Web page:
LGBTQAI+ flags
A sign for diversity: The LGBTQAI+ flag.© DAAD/ Daniel Reuber


Diversity is an increasingly important part of public discourse in Germany. The German language even has two words for it – Diversität and Vielfalt. What legal mechanisms does Germany have in place to foster diversity in society? And where can you turn for advice and support? Read on to find out.


“No person shall be favoured or disfavoured because of sex, parentage, race, language, homeland and origin, faith or religious or political opinions. No person shall be disfavoured because of disability.” That’s Article 3 of Germany’s Basic Law (Grundgesetz) – the country’s constitution. In 2006, Germany’s lawmakers broadened and extended these protections in an anti-discrimination law – the General Act on Equal Treatment (Allgemeines Gleichbehandlungsgesetz, or AGG for short). Among other things, this law makes it illegal to discriminate on the basis of sexual orientation. The purpose of the law is to “prevent or stop” discrimination.

"The student community is incredibly vast and rich and teaches you to be open to new opportunities"


Three students against a green background
Testimonials Roberta, Lilit & Ayo © DAAD/Henning Ross

The student experience of diversity

Diversity is in many respects already a lived reality both on and off campus in German university cities. That has certainly been the experience of , and .

Roberta is from Italy and is studying English language and literature in Cologne. She really values the liberal atmosphere she has encountered there. “As a student, I feel I have the opportunity to do anything. The student community is incredibly vast and rich and teaches you to be open to new opportunities.”

, who comes from Armenia and is active in the LGBTQIA+ community, agrees: “To me, Germany is one of Europe’s most tolerant countries towards queer people.”

And , a student from Nigeria, likewise values the openness he has experienced here in Germany. “I enjoy meeting new people from different cultures, and Germany has been a strong location for me to explore that”, he says.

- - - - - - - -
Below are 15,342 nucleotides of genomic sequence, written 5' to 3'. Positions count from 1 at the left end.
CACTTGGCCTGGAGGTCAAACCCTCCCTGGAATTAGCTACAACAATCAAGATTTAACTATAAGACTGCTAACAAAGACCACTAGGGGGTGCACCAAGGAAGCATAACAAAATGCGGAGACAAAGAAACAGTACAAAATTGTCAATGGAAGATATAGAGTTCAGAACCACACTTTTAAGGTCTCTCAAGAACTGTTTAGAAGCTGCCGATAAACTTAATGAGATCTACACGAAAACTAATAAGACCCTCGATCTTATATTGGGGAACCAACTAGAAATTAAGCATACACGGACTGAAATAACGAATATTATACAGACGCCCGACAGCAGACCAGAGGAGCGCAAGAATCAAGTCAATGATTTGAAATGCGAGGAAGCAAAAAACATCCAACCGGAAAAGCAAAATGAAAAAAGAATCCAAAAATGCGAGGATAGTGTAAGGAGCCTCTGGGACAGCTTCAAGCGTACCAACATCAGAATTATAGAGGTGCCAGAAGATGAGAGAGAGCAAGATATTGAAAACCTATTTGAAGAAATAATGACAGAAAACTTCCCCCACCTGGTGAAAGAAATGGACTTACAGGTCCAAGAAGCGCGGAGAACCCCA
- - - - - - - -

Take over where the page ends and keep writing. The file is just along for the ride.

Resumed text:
Pride Parades

, and several of their fellow students experienced Germany at its chilled, freewheeling best at recent .

A sign on the floor for people with disabilities
Lane for wheelchair users© DAAD/Florian Schubert

What about accessibility for people with disabilities?

It has to be said that other countries are further ahead than Germany when it comes to accessibility. In the UK and the USA, for example, it is a legal requirement for people with disabilities to be accorded the same access to buildings and the same level of service as people who do not have disabilities. But not yet in Germany, unfortunately – despite years of campaigning by high-profile activists like and .

That’s not to say that Germany has no legal protections around accessibility. In the education sector, for example, accessibility is covered by the UN Convention on the Rights of Persons with Disabilities, the Federal Framework Act on Higher Education (Hochschulrahmengesetz), and state-level legislation on higher education. Under these laws, higher education institutions are required to take various inclusiveness measures – such as making buildings accessible by means of ramps and lifts. Or overcoming barriers to information by providing sign language interpreters to assist at events and in discussions with advisors on matters like student grants and loans (such as BAföG). , Germany’s national association of student welfare providers, offers a wealth of information on accessibility at universities.